Can we reverse engineer the brain like a computer?

Can we reverse engineer the brain like a computer?

Neuroscientists have a dizzying array of methods to listen in on hundreds or even thousands of neurons in the brain and have even developed tools to manipulate the activity of individual cells. Will this unprecedented access to the brain allow us to finally crack the mystery of how it works? Here we revisit a 2017 paper claiming that modern neuroscience approaches wouldn’t even allow us to understand the simplest “brain” (a microprocessor) and we re-evaluate that critique in the context of some exciting new research.

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The cerebellum – the brain’s built-in thought editor?

The cerebellum – the brain’s built-in thought editor?

The choices we make have a massive impact on almost every aspect of our lives, and poor decision-making is a common feature across many neurologic and psychiatric diseases. So it makes sense that neuroscientists have been fascinated by decision-making for a long time, and have sought to undercover what influences our choices, which parts of the brain contribute to a decision, and how different aspects of a choice (for example, the evidence in favor of one option over another, or the value of each potential outcome) are reflected in neural activity.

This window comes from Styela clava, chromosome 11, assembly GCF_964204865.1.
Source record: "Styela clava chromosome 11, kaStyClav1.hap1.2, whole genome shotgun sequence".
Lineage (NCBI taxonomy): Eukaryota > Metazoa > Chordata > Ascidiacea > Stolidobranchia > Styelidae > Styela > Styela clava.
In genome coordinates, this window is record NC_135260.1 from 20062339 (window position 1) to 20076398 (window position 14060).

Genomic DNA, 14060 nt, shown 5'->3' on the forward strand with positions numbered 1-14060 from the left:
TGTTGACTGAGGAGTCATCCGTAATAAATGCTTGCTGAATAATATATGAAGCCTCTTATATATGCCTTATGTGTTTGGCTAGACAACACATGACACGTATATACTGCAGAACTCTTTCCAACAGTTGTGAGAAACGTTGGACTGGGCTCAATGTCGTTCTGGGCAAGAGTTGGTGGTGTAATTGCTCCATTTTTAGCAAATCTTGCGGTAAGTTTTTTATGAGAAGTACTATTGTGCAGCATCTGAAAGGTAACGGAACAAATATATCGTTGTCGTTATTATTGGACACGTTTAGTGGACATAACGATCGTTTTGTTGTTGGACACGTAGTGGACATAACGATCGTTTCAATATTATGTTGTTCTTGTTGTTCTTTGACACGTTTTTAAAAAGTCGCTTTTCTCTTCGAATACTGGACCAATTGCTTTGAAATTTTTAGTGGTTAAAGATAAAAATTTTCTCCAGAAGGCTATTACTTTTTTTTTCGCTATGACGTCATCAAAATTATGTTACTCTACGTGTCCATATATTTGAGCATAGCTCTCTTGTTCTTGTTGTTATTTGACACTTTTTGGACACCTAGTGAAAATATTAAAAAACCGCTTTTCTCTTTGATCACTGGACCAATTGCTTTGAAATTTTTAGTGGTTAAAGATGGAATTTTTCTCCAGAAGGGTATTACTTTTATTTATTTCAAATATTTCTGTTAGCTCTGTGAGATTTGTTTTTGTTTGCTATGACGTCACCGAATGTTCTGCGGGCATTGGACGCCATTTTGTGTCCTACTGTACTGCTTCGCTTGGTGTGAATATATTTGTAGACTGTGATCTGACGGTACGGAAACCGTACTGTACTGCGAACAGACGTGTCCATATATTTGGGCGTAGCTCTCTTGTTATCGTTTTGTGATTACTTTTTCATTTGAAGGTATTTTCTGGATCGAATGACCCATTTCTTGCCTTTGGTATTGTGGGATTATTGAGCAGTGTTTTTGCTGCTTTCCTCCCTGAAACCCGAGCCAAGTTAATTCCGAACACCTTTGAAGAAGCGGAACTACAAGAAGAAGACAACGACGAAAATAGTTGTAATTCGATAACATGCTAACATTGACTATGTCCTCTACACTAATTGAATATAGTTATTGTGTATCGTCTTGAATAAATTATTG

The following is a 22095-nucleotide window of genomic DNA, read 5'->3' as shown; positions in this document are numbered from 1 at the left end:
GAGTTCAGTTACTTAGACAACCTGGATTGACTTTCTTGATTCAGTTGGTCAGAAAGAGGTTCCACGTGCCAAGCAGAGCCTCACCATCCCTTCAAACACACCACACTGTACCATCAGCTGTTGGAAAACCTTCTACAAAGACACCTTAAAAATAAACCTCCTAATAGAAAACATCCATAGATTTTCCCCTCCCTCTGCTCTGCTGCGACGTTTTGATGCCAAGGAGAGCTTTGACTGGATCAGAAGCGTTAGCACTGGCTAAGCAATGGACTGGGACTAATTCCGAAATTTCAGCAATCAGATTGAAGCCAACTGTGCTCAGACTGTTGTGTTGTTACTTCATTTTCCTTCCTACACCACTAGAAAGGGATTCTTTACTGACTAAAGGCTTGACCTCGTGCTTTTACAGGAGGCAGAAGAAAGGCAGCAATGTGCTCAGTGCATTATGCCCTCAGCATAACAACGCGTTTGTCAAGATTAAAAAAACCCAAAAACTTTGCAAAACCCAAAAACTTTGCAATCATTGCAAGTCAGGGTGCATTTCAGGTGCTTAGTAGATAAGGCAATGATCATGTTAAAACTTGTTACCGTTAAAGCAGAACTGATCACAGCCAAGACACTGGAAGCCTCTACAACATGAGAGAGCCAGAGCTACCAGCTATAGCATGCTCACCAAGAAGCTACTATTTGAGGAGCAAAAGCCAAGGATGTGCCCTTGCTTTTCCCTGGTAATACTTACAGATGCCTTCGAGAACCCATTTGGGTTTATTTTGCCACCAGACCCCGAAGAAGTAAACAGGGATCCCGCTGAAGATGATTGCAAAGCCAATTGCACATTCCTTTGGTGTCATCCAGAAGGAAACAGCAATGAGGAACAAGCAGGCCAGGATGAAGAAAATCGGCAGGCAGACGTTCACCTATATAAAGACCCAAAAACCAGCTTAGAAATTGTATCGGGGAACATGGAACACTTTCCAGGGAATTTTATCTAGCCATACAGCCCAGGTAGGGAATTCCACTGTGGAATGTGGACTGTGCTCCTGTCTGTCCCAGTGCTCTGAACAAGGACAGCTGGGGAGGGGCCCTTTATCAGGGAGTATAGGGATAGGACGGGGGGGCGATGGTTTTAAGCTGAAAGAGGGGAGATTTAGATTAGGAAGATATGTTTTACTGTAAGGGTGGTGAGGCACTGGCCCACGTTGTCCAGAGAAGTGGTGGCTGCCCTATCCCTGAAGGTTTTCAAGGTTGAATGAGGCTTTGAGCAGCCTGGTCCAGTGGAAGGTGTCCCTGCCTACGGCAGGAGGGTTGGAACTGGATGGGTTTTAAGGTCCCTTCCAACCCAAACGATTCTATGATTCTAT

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Sleeping with the Cavefishes

Sleeping with the Cavefishes

As a graduate student, I would give my right arm to be a fully functioning human being with little to no sleep. Alas, even Aristotle in 350 BCE observed a seemingly simple truth -- all animals sleep. Much to the frustration of sleep scientists, we still do not fully understand why we need sleep or why there is so much variation between species in sleep behavior. We are, however, beginning to gain an understanding of what may be regulating sleep and how it may have evolved over time, in some cases even making use of unusual model organisms such as Astyanax mexicanus, or the Mexican cavefish.

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